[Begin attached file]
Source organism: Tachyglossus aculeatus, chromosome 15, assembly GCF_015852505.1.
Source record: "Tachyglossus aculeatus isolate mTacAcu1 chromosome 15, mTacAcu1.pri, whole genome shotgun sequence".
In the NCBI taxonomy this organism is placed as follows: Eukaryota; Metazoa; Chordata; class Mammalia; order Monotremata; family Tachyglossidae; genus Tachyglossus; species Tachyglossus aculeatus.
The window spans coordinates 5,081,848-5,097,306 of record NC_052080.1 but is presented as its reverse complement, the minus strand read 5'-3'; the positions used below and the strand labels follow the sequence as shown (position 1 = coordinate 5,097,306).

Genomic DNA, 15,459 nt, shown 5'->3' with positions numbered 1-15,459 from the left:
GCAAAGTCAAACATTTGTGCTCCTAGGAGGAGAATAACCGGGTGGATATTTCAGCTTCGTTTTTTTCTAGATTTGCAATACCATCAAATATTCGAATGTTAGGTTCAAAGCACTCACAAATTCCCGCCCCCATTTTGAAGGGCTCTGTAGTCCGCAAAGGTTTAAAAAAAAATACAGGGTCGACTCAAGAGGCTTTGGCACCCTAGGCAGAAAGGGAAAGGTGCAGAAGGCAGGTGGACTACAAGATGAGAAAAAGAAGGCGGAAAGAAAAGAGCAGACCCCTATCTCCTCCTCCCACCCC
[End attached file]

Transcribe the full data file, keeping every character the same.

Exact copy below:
Source organism: Tachyglossus aculeatus, chromosome 15, assembly GCF_015852505.1.
Source record: "Tachyglossus aculeatus isolate mTacAcu1 chromosome 15, mTacAcu1.pri, whole genome shotgun sequence".
In the NCBI taxonomy this organism is placed as follows: Eukaryota; Metazoa; Chordata; class Mammalia; order Monotremata; family Tachyglossidae; genus Tachyglossus; species Tachyglossus aculeatus.
The window spans coordinates 5,081,848-5,097,306 of record NC_052080.1 but is presented as its reverse complement, the minus strand read 5'-3'; the positions used below and the strand labels follow the sequence as shown (position 1 = coordinate 5,097,306).

Genomic DNA, 15,459 nt, shown 5'->3' with positions numbered 1-15,459 from the left:
GCAAAGTCAAACATTTGTGCTCCTAGGAGGAGAATAACCGGGTGGATATTTCAGCTTCGTTTTTTTCTAGATTTGCAATACCATCAAATATTCGAATGTTAGGTTCAAAGCACTCACAAATTCCCGCCCCCATTTTGAAGGGCTCTGTAGTCCGCAAAGGTTTAAAAAAAAATACAGGGTCGACTCAAGAGGCTTTGGCACCCTAGGCAGAAAGGGAAAGGTGCAGAAGGCAGGTGGACTACAAGATGAGAAAAAGAAGGCGGAAAGAAAAGAGCAGACCCCTATCTCCTCCTCCCACCCC